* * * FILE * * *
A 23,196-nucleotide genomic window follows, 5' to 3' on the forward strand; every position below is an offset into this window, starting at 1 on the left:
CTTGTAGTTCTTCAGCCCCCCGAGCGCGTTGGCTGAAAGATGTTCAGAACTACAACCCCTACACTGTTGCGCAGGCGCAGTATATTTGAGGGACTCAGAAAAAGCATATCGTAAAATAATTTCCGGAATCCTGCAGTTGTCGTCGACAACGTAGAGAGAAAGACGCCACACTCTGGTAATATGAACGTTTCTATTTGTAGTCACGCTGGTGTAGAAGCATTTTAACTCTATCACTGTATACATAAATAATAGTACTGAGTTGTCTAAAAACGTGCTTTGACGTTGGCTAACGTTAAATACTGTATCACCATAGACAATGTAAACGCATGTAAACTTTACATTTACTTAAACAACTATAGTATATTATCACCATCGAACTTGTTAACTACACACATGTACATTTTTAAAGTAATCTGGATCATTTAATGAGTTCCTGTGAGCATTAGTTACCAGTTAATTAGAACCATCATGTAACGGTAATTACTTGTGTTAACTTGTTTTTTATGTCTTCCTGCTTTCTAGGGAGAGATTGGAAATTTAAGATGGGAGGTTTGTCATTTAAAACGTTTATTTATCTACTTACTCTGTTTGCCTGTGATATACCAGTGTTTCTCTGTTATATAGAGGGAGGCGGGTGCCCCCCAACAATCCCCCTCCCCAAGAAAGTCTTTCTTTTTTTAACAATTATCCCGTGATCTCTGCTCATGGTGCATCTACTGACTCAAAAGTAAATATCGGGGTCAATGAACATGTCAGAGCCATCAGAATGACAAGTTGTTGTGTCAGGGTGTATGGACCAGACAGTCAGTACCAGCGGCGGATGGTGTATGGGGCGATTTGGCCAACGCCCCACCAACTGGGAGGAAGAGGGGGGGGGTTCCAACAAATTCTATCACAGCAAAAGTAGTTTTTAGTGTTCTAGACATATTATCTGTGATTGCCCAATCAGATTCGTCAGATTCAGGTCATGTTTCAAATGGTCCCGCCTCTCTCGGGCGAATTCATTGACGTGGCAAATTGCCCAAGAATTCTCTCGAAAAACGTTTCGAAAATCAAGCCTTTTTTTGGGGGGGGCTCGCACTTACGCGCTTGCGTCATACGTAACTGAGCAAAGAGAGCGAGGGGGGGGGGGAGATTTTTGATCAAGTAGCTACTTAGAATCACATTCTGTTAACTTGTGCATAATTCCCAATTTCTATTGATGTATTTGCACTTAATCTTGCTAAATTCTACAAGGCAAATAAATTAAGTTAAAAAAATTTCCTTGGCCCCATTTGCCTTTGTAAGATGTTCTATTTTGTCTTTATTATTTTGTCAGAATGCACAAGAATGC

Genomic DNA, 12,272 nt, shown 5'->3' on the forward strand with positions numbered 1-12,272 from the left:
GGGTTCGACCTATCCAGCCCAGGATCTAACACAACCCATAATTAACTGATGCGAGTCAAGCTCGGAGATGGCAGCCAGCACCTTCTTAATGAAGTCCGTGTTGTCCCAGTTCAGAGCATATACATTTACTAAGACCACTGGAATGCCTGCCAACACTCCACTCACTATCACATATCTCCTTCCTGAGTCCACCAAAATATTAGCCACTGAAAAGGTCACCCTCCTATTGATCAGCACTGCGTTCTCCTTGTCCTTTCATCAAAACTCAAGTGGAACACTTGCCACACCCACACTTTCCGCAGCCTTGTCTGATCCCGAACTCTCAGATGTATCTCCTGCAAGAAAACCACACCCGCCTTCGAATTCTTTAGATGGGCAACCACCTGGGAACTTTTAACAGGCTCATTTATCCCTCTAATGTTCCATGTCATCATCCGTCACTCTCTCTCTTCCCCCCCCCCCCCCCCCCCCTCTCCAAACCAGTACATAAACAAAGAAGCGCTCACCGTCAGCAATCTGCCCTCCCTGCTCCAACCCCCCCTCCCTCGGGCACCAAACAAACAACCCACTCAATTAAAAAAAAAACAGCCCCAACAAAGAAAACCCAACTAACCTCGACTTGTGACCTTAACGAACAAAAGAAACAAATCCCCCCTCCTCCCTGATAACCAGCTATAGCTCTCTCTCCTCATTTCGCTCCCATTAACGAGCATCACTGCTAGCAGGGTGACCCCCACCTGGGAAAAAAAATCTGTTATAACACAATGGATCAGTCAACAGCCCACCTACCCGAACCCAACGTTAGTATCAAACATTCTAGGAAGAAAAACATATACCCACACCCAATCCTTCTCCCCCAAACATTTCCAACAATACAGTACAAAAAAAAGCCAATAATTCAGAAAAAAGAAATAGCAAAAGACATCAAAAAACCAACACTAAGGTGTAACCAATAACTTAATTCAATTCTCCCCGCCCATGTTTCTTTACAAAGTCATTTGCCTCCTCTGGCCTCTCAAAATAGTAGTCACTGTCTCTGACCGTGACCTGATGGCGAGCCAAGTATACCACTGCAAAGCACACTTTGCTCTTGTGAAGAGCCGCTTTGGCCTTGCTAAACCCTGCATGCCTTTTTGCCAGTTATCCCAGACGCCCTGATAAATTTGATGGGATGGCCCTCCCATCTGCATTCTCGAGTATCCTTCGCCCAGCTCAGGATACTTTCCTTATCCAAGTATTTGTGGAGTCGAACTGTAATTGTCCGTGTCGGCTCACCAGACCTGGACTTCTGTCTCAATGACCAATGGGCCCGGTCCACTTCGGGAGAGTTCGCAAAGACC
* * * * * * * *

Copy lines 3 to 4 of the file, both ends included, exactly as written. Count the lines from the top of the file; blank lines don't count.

Genomic DNA, 12,272 nt, shown 5'->3' on the forward strand with positions numbered 1-12,272 from the left:
GGGTTCGACCTATCCAGCCCAGGATCTAACACAACCCATAATTAACTGATGCGAGTCAAGCTCGGAGATGGCAGCCAGCACCTTCTTAATGAAGTCCGTGTTGTCCCAGTTCAGAGCATATACATTTACTAAGACCACTGGAATGCCTGCCAACACTCCACTCACTATCACATATCTCCTTCCTGAGTCCACCAAAATATTAGCCACTGAAAAGGTCACCCTCCTATTGATCAGCACTGCGTTCTCCTTGTCCTTTCATCAAAACTCAAGTGGAACACTTGCCACACCCACACTTTCCGCAGCCTTGTCTGATCCCGAACTCTCAGATGTATCTCCTGCAAGAAAACCACACCCGCCTTCGAATTCTTTAGATGGGCAACCACCTGGGAACTTTTAACAGGCTCATTTATCCCTCTAATGTTCCATGTCATCATCCGTCACTCTCTCTCTTCCCCCCCCCCCCCCCCCCCCTCTCCAAACCAGTACATAAACAAAGAAGCGCTCACCGTCAGCAATCTGCCCTCCCTGCTCCAACCCCCCCTCCCTCGGGCACCAAACAAACAACCCACTCAATTAAAAAAAAAACAGCCCCAACAAAGAAAACCCAACTAACCTCGACTTGTGACCTTAACGAACAAAAGAAACAAATCCCCCCTCCTCCCTGATAACCAGCTATAGCTCTCTCTCCTCATTTCGCTCCCATTAACGAGCATCACTGCTAGCAGGGTGACCCCCACCTGGGAAAAAAAATCTGTTATAACACAATGGATCAGTCAACAGCCCACCTACCCGAACCCAACGTTAGTATCAAACATTCTAGGAAGAAAAACATATACCCACACCCAATCCTTCTCCCCCAAACATTTCCAACAATACAGTACAAAAAAAAGCCAATAATTCAGAAAAAAGAAATAGCAAAAGACATCAAAAAACCAACACTAAGGTGTAACCAATAACTTAATTCAATTCTCCCCGCCCATGTTTCTTTACAAAGTCATTTGCCTCCTCTGGCCTCTCAAAATAGTAGTCACTGTCTCTGACCGTGACCTGATGGCGAGCCAAGTATACCACTGCAAAGCACACTTTGCTCTTGTGAAGAGCCGCTTTGGCCTTGCTAAACCCTGCATGCCTTTTTGCCAGTTATCCCAGACGCCCTGATAAATTTGATGGGATGGCCCTCCCATCTGCATTCTCGAGTATCCTTCGCCCAGCTCAGGATACTTTCCTTATCCAAGTATTTGTGGAGTCGAACTGTAATTGTCCGTGTCGGCTCACCAGACCTGGACTTCTGTCTCAATGACCAATGGGCCCGGTCCACTTCGGGAGAGTTCGCAAAGACC